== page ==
Go to community college for core classes
If you don’t receive the necessary aid from the school of your choice, you may want to consider spending your first few years at a community college.
“Many employers and grad schools care more about where you finish than where you start,” Neiser says. You may be able to lower the total cost of your tuition by taking some basic English, Math or History classes over the summer at a local community college as well.
“Bank some credits at a lower per average cost on your core classes,” he adds.
Take a gap year
Another potential way to minimize debt is to take a year off in between high school and college. Those truly low on funding can spend this year working in an attempt to save up enough money to attend their college of choice.
Neiser says those who really use their gap year to focus on finances may find “you haven’t spent as much money and you brought some into your life to mitigate the loans you take out later on.”
You can find more information about whether a gap year is right for you in this MainStreet analysis.
Working 15 to 20 hours a week while in school is another great way to subsidize pricey tuition. Again, de Baca advises students concerned with working part-time while being a full-time student to consider the tradeoff.
“Earning money during school can take a bite out of what you have to borrow,” she says, “even if it means going to school one semester longer.”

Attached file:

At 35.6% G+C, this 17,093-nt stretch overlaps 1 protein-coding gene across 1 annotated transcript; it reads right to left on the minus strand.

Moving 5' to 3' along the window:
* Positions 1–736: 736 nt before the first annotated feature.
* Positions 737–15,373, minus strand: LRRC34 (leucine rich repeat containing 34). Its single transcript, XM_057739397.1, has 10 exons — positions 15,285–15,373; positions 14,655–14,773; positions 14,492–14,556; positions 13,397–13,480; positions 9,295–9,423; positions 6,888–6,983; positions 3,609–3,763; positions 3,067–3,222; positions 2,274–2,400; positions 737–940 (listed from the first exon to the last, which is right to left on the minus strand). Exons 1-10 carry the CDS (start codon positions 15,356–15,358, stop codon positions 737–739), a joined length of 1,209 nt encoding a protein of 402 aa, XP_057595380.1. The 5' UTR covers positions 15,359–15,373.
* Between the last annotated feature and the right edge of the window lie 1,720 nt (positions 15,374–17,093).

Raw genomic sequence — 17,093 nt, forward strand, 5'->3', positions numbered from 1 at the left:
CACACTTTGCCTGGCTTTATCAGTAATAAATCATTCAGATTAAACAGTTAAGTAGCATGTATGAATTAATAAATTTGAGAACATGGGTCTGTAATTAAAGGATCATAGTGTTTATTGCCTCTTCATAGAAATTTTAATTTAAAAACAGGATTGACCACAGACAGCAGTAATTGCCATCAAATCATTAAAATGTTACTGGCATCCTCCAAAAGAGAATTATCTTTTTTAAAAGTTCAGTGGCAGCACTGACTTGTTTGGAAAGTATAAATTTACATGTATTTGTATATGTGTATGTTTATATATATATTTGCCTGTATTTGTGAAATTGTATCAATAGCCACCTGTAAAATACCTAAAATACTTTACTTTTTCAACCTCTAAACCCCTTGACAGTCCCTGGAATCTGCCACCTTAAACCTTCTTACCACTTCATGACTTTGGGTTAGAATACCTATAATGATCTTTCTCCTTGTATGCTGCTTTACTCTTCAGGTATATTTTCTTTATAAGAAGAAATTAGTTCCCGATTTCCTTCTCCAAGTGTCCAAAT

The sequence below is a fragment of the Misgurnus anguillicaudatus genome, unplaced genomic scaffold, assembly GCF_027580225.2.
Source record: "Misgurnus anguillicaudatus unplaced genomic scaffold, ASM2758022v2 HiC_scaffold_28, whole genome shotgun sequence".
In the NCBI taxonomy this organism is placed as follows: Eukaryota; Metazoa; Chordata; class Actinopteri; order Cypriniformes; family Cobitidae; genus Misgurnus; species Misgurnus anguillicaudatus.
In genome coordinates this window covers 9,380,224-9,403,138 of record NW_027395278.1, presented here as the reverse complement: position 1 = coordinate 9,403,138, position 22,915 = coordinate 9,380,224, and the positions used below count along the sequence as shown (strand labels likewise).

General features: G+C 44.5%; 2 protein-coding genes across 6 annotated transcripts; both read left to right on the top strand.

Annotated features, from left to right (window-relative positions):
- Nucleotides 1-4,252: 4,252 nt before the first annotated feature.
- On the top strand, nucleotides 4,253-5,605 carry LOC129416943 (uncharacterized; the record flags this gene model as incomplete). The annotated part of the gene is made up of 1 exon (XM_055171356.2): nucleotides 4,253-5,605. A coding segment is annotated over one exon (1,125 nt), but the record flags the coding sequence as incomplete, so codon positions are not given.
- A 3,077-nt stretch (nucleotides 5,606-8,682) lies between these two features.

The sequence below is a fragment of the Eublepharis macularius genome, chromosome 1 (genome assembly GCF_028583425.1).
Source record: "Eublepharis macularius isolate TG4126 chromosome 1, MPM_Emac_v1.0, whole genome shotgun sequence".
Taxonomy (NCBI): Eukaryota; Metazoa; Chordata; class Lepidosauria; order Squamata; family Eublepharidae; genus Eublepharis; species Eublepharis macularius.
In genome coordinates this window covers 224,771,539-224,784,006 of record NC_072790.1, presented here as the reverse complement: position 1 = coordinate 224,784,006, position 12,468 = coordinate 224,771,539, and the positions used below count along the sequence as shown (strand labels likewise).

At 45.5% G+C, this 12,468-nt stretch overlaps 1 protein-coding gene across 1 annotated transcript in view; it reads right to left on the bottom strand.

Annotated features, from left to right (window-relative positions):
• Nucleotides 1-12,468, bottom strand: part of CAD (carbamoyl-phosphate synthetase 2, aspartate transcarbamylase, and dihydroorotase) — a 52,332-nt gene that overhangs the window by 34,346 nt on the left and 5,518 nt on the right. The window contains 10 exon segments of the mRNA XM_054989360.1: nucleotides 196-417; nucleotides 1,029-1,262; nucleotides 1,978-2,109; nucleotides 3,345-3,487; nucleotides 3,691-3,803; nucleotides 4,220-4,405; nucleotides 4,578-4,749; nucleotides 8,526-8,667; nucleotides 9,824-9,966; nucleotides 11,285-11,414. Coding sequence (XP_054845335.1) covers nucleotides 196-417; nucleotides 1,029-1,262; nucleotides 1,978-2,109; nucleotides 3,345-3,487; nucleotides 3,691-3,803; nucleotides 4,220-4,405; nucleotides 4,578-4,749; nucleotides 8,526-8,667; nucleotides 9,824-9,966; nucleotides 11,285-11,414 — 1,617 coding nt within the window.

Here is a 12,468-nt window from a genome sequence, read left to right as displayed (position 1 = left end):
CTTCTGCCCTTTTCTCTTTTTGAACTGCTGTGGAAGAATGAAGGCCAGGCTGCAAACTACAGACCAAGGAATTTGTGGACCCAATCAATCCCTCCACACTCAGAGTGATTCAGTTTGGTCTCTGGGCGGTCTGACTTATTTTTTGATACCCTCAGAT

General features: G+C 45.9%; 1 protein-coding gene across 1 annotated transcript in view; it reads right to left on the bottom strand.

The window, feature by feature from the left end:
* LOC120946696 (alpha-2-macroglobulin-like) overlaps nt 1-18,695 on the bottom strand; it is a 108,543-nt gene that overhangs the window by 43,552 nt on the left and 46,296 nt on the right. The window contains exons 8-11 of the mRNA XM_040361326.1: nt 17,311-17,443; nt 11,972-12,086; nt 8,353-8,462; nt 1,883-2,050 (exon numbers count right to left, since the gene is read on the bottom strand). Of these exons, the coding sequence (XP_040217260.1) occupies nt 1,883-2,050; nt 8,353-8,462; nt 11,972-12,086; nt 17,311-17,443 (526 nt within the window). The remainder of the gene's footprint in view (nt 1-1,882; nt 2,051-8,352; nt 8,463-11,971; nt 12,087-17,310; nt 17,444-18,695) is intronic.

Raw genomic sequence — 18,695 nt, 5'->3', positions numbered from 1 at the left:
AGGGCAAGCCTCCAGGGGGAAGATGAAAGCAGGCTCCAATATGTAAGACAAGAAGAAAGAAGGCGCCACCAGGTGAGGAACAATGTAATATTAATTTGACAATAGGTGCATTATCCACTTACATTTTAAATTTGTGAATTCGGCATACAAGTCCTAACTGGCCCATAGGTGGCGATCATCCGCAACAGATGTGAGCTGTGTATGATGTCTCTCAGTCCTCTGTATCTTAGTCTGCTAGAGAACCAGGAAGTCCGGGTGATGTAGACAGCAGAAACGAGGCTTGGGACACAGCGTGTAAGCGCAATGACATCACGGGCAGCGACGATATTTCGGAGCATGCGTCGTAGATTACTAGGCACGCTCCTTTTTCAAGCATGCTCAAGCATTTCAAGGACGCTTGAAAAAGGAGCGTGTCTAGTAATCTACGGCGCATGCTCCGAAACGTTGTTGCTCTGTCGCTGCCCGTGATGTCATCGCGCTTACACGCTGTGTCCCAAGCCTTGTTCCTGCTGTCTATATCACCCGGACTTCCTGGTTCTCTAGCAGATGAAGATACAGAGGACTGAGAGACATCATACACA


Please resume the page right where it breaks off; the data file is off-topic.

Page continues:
In addition to school work study programs, you can find some of the better side jobs to consider in this MainStreet round up.
Only spend loans on education-related expenses
The quickest way to get into financial trouble is to put your loan money towards every line item in your budget.
“It really is a loan, but most people look at it as a windfall,” Grosz says. Instead of succumbing to temptation, try to only put borrowed funds towards tuition, fees and education-related expenditures like books. To ensure you don’t stray, make some small changes to your general budget.
“Instead of trying to lower the dollar amount, you have to reduce the frequency,” Grosz says. For instance, you might want to only get two lattes from the campus coffee joint once a week rather than every morning.
Get smart about other costs beyond tuition
There are also ways to minimize the amount of loan money you have to put towards secondary educational expenses. For instance, buy or rent used textbooks via websites like Chegg.com or CampusBookRentals.com in lieu of buying new ones at the campus bookstore. You might also want to consider living home instead of dorming on campus. In these instances, it helps to research public transportation options to keep the costs of commuting down.
“There’s always another way of looking at things,” Neiser says. “Slow down the process and analyze costs so you don’t get caught.”